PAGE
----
Rail

Final rule issued requiring PTC for major rail lines

Posted on January 12, 2010

On Tuesday, U.S. Transportation Secretary Ray LaHood and Federal Railroad Administration (FRA) Administrator Joseph Szabo announced historic safety regulations requiring that Positive Train Control (PTC) technology be installed on the nation’s major rail lines as well as commuter and intercity passenger rail routes.

 

The final rule will also allow railroads to immediately begin finalizing their PTC Implementation Plans, which are required by statute to be submitted to FRA by April 16, 2010.

 

“Safety is our highest priority, and we believe the installation of this equipment will make our nation’s railroads safer,” said Secretary LaHood.

 

“We believe this final rule, as mandated by Congress, is a giant step forward toward ensuring the safety and reliability of our freight, commuter and intercity passenger rail routes,” said FRA Administrator Szabo.

 

The final rule issued on Tuesday is the result of more than a decade of work by FRA and its stakeholders, carried out in partnership through the Railroad Safety Advisory Committee (RSAC). The Rail Safety Improvement Act of 2008 mandates that interoperable PTC systems must be fully instituted by the end of 2015.

 

Train control systems such as PTC are now mandatory for most passenger rail operations and for trains hauling certain hazardous materials, but they are not required for closed passenger rail systems such as light rail, rapid transit and subways.

 

Unrelated to any deadlines contained in this final rule, FRA is seeking additional comments on a few specific provisions of this final rule as to whether clarity can be improved and whether further opportunities for cost savings, consistent with safety, are available.

 

The final rulemaking on PTC, published in the Federal Register, can be found here.

View comments or post a comment on this story. (0 Comments)

More News

Feds wants more proof of local money for Durham-Orange light rail line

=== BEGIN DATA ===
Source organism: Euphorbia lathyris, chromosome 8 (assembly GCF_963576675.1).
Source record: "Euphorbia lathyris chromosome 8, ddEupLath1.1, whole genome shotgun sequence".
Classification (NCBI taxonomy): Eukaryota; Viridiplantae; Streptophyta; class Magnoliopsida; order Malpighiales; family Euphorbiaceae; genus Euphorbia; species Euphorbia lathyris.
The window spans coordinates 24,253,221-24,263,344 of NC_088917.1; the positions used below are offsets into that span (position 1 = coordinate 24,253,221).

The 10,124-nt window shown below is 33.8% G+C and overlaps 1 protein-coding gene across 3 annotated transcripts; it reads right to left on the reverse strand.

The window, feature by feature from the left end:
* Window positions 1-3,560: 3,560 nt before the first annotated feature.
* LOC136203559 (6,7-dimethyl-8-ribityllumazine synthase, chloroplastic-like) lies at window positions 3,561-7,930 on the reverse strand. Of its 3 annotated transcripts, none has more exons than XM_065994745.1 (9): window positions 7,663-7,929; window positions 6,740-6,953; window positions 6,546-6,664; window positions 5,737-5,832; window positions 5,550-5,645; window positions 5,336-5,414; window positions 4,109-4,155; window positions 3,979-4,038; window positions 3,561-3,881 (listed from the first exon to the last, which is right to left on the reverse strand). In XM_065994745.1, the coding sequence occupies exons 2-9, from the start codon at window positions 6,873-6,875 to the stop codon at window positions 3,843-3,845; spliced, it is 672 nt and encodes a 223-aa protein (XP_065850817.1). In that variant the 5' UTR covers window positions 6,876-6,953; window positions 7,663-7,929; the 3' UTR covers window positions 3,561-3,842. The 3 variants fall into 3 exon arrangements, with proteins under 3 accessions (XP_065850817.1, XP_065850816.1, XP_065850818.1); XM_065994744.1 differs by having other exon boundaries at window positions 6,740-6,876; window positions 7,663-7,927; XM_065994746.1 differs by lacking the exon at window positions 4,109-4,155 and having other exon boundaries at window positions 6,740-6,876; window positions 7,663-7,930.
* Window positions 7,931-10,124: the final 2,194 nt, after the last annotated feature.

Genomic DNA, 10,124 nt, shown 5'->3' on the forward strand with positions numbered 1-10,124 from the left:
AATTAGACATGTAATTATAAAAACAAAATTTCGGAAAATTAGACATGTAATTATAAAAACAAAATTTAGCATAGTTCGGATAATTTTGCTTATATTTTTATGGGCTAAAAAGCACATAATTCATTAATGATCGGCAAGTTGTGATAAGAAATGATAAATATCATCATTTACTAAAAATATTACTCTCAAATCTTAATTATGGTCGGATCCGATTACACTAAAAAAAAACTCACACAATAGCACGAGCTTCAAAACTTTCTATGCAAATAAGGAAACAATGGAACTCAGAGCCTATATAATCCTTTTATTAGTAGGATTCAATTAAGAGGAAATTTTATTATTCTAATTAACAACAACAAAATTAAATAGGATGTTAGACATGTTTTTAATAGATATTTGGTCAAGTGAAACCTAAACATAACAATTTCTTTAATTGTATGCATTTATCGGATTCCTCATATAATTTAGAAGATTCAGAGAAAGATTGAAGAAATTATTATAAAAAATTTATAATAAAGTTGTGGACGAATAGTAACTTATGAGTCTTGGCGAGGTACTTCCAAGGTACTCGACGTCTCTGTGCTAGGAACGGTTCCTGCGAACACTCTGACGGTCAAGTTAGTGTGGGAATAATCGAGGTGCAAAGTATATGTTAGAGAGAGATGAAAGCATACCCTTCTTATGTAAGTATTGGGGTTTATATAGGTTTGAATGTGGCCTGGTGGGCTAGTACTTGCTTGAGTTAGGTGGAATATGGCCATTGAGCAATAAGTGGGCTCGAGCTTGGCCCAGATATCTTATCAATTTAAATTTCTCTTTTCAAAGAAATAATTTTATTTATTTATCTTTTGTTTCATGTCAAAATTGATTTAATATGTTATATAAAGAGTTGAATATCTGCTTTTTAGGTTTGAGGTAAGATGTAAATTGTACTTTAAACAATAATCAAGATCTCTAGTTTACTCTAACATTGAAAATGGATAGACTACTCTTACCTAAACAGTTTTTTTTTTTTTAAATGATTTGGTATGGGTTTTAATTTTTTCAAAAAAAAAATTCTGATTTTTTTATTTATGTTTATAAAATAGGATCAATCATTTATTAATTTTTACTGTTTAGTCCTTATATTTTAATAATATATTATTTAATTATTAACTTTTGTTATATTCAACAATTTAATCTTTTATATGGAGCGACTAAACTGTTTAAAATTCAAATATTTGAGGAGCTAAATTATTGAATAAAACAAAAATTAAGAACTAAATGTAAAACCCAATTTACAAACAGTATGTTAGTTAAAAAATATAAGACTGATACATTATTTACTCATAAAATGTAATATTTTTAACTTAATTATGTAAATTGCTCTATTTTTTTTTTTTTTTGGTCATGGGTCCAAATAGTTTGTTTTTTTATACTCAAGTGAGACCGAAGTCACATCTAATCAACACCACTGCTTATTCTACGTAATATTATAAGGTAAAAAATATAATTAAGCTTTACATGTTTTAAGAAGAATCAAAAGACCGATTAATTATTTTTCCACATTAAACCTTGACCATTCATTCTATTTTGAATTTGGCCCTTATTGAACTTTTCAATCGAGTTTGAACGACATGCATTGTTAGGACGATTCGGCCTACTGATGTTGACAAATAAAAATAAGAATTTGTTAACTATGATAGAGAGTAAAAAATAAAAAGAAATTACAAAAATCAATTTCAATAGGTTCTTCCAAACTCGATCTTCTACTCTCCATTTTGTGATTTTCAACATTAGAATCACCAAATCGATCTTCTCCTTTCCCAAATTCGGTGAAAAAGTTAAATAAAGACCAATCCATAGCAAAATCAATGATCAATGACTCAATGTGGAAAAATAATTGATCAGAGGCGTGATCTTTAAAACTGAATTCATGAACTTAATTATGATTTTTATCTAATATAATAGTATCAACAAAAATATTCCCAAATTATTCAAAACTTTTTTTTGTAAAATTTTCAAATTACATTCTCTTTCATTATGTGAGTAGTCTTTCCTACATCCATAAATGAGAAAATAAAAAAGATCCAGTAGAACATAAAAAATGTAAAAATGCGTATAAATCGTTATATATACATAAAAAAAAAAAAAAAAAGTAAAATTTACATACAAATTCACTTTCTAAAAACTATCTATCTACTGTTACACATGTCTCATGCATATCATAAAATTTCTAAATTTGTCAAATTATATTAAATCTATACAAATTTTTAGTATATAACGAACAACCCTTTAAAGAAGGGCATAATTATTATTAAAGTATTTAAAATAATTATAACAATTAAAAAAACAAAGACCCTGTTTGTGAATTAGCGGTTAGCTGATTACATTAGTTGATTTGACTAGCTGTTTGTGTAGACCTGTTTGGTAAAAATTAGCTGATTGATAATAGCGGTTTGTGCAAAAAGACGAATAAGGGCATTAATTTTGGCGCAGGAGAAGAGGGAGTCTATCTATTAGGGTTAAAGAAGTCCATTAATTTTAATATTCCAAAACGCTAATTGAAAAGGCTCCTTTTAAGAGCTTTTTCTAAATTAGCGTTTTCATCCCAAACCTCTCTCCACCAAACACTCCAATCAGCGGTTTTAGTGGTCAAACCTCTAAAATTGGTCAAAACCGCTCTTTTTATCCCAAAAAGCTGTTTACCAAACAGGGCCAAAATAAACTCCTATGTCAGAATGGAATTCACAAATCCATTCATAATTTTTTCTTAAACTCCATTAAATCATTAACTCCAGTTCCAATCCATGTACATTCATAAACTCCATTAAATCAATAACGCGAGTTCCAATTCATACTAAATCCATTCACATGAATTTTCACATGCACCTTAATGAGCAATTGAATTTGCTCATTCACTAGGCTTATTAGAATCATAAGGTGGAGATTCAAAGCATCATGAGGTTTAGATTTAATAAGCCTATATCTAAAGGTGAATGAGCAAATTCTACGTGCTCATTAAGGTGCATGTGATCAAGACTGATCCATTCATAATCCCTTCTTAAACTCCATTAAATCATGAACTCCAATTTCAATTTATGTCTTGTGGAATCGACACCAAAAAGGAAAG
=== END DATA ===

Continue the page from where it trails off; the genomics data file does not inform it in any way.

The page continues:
Go Triangle expects its Board of Trustees to vote April 26 on a $70 million engineering contract, which would be executed only after the FTA allows the project to advance.

SEPTA trains collide, injuring 4

Crews are still working to remove the 18 cars involved, with each car weighing about 37 tons. The NTSB is on the scene and fully in charge of the investigation.

Minn. legislators attempting to move $900M from rail to roads, bridges

GOP legislators have long sought to block planning and funding for light-rail projects, saying they put metro-area priorities above rural Minnesota.

Alstom secures $105M Australian trainset contract

The contract will expand PTV’s fleet to 101 trains (606 cars) delivered from Alstom’s manufacturing facility in Ballarat since 2002.

DC Streetcar fares to remain free

The decision to hold off on charging fares was based on two reasons — District Department of Transportation feared charging even $1 per ride would scare away passengers and charging a fare would actually cost the District money.

See More News

Post a Comment

Post Comment

Comments (0)

More From The World's Largest Fleet Publisher

Automotive Fleet

The Car and truck fleet and leasing management magazine

Business Fleet

managing 10-50 company vehicles

Fleet Financials

Executive vehicle management

Government Fleet

managing public sector vehicles & equipment

TruckingInfo.com

THE COMMERCIAL TRUCK INDUSTRY’S MOST IN-DEPTH INFORMATION SOURCE

Work Truck Magazine

The number 1 resource for vocational truck fleets

Schoolbus Fleet

Serving school transportation professionals in the U.S. and Canada

LCT Magazine

Global Resource For Limousine and Bus Transportation

Please sign in or register to .    Close